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Twilio Voice JavaScript SDK Serverless Quickstart

The Twilio Client JavaScript SDK has been renamed to Twilio Voice JavaScript SDK.

This quickstart is for using Twilio on the client side in the browser, or front-end. If you are looking to use Twilio with JavaScript on the server side, please head over to our Node.js documentation.

This Quickstart uses Twilio's Voice JavaScript SDK version 1.14. We are currently working to migrate this serverless Quickstart to version 2.0.

If you are looking for Voice JavaScript SDK version 2.0 Quickstarts, choose your preferred language/framework below:

Ready to add voice communications to your front-end web applications? When you complete this Quickstart, you’ll have a fully running application that can make and receive phone calls from the comfort of your own web browser.

There are a few steps we’re going to need to complete to get you up and running.

Install the Twilio CLI

The Twilio Command Line Interface, CLI, allows you to interact with the Twilio API from your terminal. It allows you to manage and configure all of your Twilio tools, which is what we are going to be using it for in our case.

The suggested way to install twilio-cli on macOS is to use Homebrew. If you don’t already have it installed, visit the Homebrew site for installation instructions and then return here.

Once you have installed Homebrew, run the following command to install twilio-cli:

brew tap twilio/brew && brew install twilio

The suggested way to install twilio-cli is by using Scoop, a command-line installer for Windows. If you don’t already have it installed, visit the Scoop site for installation instructions and then return here.

Note PowerShell will need to be run as an administrator to avoid common permission issues when installing via Scoop.

  1. Add the twilio-cli Bucket:
    scoop bucket add twilio-scoop https://github.com/twilio/scoop-twilio-cli
  2. Install the app:
    scoop install twilio​

twilio-cli can be installed using the Advanced Package Tool (apt) on most distributions such as Debian, Ubuntu, and Mint.

To do so, run the following commands in your terminal:

wget -qO- https://twilio-cli-prod.s3.amazonaws.com/twilio_pub.asc \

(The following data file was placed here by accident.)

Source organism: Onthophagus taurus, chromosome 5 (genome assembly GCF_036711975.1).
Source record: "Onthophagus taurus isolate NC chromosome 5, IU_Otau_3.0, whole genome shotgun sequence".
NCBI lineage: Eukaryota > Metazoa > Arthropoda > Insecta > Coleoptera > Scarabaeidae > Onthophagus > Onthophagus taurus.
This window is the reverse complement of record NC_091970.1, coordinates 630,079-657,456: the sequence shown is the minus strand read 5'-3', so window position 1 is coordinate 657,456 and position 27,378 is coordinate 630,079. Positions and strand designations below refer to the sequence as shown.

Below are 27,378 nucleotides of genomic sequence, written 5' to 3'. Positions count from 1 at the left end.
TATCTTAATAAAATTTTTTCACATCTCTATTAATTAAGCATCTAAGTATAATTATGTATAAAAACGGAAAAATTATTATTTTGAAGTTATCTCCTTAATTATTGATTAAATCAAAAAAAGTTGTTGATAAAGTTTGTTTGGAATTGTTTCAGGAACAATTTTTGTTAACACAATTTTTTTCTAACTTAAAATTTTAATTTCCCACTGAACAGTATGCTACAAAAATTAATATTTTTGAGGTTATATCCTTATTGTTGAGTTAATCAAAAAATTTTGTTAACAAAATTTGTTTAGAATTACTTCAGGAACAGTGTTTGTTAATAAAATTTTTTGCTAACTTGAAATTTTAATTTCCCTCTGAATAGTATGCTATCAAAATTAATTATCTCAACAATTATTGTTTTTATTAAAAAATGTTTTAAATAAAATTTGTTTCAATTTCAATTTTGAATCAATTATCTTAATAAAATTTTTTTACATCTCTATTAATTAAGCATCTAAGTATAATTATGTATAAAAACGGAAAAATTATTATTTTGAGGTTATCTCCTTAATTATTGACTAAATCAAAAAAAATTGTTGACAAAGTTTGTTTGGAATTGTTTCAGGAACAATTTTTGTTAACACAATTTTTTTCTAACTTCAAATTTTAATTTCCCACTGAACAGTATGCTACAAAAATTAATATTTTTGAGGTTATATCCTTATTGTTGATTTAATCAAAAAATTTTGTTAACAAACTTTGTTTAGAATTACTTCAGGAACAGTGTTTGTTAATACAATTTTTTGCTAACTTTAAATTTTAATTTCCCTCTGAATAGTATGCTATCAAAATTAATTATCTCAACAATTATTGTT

| sudo apt-key add -
sudo touch /etc/apt/sources.list.d/twilio.list
echo 'deb https://twilio-cli-prod.s3.amazonaws.com/apt/ /' \
  | sudo tee /etc/apt/sources.list.d/twilio.list
sudo apt update
sudo apt install -y twilio

For other installation methods, see the Twilio CLI Quickstart.

Install the Serverless Plugin

The Twilio CLI supports plugins, which give you additional control. We’re going to install the serverless plugin which allows you to seamlessly deploy functions from your local machine to our Serverless framework.

twilio plugins:install @twilio-labs/plugin-serverless

Create your Application using a Function Template

The serverless plugin allows you to initialize an application from a template. The template we are going to use has everything we need, a front-end application, a Twilio Function to generate AccessTokens, a Twilio Function to handle incoming calls and route them to your browser, an admin section to wire up your account, and much more!

We’ll take a look in more detail after we get things up and running. But for now, let’s create our app!

twilio serverless:init example-client-app --template="voice-client-javascript"

This will create a new folder called example-client-app that will contain all of our code.

cd example-client-app

Deploy your Application

The serverless plugin allows you to deploy code from your local machine to the Twilio Serverless platform. Once deployed you’ll be able to access your hosted application.

twilio serverless:deploy

This command will create a Service for you that will house your hosted development environment. The command will output all the Twilio Functions and Assets that have been deployed to your dev environment.

Note that the URLs are unique to your instance.

You should run this command when you want to make changes to your hosted live development environment.